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Knox v. United States

United States District Court, D. South Carolina, Rock Hill Division

June 1, 2017

Zekiya Knox, Plaintiff,
The United States of America; AMISUB of SC, INC., d/b/a Piedmont Medical Center; South Carolina Emergency Physicians; Jeffrey Warden, MD; Brian Fleet, PA; Piedmont General Surgery Associates, LLC; Alex Espinal, MD; Bret Garretson, MD; and Digestive Disease Associates, Defendants.


          CAMERON MCGOWAN CURRIE Senior United States District Judge

          Opinion and Order Denying Motion for Summary Judgment of Defendant United States This matter is before the court on Plaintiff's complaint alleging medical malpractice against medical care providers, including providers at a federally funded community health care center, pursuant to the Federal Tort Claims Act (“FTCA”), 28 U.S.C. § 2671, et seq. ECF No. 1. Defendant United States of America (“United States”) filed a motion to dismiss pursuant to Federal Rule of Civil Procedure 12(b)(6), or, in the alternative, for summary judgment pursuant to Federal Rule of Civil Procedure 56, alleging the action is barred by the statute of limitations. ECF No. 56. Plaintiff filed a response in opposition on April 17, 2017. ECF No. 63. Defendant United States filed its response on April 24, 2017. ECF No. 65. For the reasons set forth below, the motion is denied.


         Plaintiff alleges injury after her abdominal pain, which she alleges was never properly treated, developed into “significant damage to her intestines and caused a life threatening infection, ” sepsis. ECF No. 45, Am. Compl. ¶ 37. Plaintiff originally presented to the Piedmont Medical Center Emergency Room (“Piedmont ER”) (operated by Defendant Amisub of S.C., Inc.) on September 13, 2013, complaining of persistent abdominal pain. Id. at ¶ 9. She was seen by Defendant Dr. Warden, who performed a physical examination, lab testing, ultrasound of the lower abdomen, and CT scan. Id. at ¶¶ 9-11. No surgical consult was ordered, and Plaintiff was discharged with narcotic pain killers and an instruction to follow up with a gastroenterologist. Id. at ¶ 14. On September 19, 2013, Plaintiff had an appointment with Defendant Dr. Garrison, a gastroenterologist, who scheduled and conducted a colonoscopy on September 25, 2013. Id. at ¶¶ 15-16. Defendant Garrison sent Plaintiff to a surgeon, Defendant Espinal, the same day as her colonoscopy. Defendant Espinal ordered a CT scan, the results of which Plaintiff alleges she was never informed. Id. at ¶ 18. On September 26, 2013, Plaintiff went to see April Logan, a physician's assistant, at North Central Family Medical Center (“NCFMC”), a federally funded community health care center in Rock Hill, South Carolina. Ms. Logan ordered an ultrasound and referral to urology. Id. at 19.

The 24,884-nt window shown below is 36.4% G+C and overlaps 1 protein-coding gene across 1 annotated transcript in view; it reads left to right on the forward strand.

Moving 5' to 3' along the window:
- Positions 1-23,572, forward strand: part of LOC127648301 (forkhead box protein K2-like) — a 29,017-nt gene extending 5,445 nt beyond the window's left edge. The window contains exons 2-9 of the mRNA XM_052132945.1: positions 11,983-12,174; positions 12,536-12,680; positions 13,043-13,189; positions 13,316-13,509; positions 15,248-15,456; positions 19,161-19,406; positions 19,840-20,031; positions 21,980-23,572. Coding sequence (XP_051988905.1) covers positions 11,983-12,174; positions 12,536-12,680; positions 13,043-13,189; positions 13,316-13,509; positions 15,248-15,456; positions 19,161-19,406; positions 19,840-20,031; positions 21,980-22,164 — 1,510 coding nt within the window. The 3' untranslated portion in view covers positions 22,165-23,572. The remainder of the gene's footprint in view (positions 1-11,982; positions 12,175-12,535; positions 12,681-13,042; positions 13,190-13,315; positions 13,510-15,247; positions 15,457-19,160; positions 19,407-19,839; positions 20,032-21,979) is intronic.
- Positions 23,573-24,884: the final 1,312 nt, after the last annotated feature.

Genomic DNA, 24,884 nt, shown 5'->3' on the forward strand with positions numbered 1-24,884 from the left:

Plaintiff was next seen by Ms. Logan on January 14, 2014, for abdominal pain. Id. at ¶ 24. Ms. Logan referred Plaintiff back to Defendant Espinal, who saw Plaintiff in February 2014. Plaintiff was prescribed prednisone at that appointment. Id. at ¶ 26. On March 21, 2014, Plaintiff returned to NCFMC complaining of abdominal pain. Id. at ¶ 28. The physician she saw ordered another ultrasound, which “noted tubular structures and encouraged a CT scan.” Id. at ¶¶ 29, 30. Plaintiff was to follow up at NCFMC on April 14 for her ultrasound results, but due to pain she returned to the Piedmont ER by ambulance that day. Id. at ¶ 31. Defendant Warden prescribed antibiotics for a urinary tract infection. Id. at ¶ 34. Defendant Fleet ordered an additional antibiotic after a culture on April 18, 2014. Id. at ¶ 36.